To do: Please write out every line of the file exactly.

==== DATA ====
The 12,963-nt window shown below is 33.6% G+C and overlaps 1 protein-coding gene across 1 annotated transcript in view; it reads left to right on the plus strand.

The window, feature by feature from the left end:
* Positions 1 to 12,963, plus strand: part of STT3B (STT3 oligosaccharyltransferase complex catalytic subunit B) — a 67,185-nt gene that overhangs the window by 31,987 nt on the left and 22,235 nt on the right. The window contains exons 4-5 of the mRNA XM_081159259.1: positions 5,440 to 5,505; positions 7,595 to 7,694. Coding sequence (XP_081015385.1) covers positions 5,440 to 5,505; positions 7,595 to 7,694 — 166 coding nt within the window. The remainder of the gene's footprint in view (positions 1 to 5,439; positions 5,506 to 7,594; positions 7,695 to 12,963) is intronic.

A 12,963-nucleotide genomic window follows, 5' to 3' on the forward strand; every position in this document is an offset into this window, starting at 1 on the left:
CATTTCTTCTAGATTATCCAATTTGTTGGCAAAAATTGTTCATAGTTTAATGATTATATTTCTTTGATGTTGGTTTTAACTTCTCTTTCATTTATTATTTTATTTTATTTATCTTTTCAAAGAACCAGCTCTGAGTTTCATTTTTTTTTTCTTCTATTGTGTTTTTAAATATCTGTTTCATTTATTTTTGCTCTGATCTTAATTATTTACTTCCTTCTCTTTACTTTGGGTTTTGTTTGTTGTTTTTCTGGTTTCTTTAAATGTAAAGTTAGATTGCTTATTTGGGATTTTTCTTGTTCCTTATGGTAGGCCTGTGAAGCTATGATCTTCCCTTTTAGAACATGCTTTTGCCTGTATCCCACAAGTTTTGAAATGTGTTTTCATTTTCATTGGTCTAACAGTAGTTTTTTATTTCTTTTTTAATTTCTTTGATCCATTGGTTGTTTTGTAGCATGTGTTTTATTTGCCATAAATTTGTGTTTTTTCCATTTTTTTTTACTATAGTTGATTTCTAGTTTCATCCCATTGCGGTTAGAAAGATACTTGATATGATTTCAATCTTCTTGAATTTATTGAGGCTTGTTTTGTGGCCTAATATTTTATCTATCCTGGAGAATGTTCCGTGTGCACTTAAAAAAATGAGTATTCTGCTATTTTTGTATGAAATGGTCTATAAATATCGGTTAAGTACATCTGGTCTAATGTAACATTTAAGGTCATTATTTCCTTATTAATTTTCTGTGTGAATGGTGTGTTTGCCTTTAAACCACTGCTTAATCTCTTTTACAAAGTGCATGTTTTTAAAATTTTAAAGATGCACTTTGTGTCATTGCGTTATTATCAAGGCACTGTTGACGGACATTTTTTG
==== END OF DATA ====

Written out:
The 12,963-nt window shown below is 33.6% G+C and overlaps 1 protein-coding gene across 1 annotated transcript in view; it reads left to right on the plus strand.

The window, feature by feature from the left end:
* Positions 1 to 12,963, plus strand: part of STT3B (STT3 oligosaccharyltransferase complex catalytic subunit B) — a 67,185-nt gene that overhangs the window by 31,987 nt on the left and 22,235 nt on the right. The window contains exons 4-5 of the mRNA XM_081159259.1: positions 5,440 to 5,505; positions 7,595 to 7,694. Coding sequence (XP_081015385.1) covers positions 5,440 to 5,505; positions 7,595 to 7,694 — 166 coding nt within the window. The remainder of the gene's footprint in view (positions 1 to 5,439; positions 5,506 to 7,594; positions 7,695 to 12,963) is intronic.

A 12,963-nucleotide genomic window follows, 5' to 3' on the forward strand; every position in this document is an offset into this window, starting at 1 on the left:
CATTTCTTCTAGATTATCCAATTTGTTGGCAAAAATTGTTCATAGTTTAATGATTATATTTCTTTGATGTTGGTTTTAACTTCTCTTTCATTTATTATTTTATTTTATTTATCTTTTCAAAGAACCAGCTCTGAGTTTCATTTTTTTTTTCTTCTATTGTGTTTTTAAATATCTGTTTCATTTATTTTTGCTCTGATCTTAATTATTTACTTCCTTCTCTTTACTTTGGGTTTTGTTTGTTGTTTTTCTGGTTTCTTTAAATGTAAAGTTAGATTGCTTATTTGGGATTTTTCTTGTTCCTTATGGTAGGCCTGTGAAGCTATGATCTTCCCTTTTAGAACATGCTTTTGCCTGTATCCCACAAGTTTTGAAATGTGTTTTCATTTTCATTGGTCTAACAGTAGTTTTTTATTTCTTTTTTAATTTCTTTGATCCATTGGTTGTTTTGTAGCATGTGTTTTATTTGCCATAAATTTGTGTTTTTTCCATTTTTTTTTACTATAGTTGATTTCTAGTTTCATCCCATTGCGGTTAGAAAGATACTTGATATGATTTCAATCTTCTTGAATTTATTGAGGCTTGTTTTGTGGCCTAATATTTTATCTATCCTGGAGAATGTTCCGTGTGCACTTAAAAAAATGAGTATTCTGCTATTTTTGTATGAAATGGTCTATAAATATCGGTTAAGTACATCTGGTCTAATGTAACATTTAAGGTCATTATTTCCTTATTAATTTTCTGTGTGAATGGTGTGTTTGCCTTTAAACCACTGCTTAATCTCTTTTACAAAGTGCATGTTTTTAAAATTTTAAAGATGCACTTTGTGTCATTGCGTTATTATCAAGGCACTGTTGACGGACATTTTTTG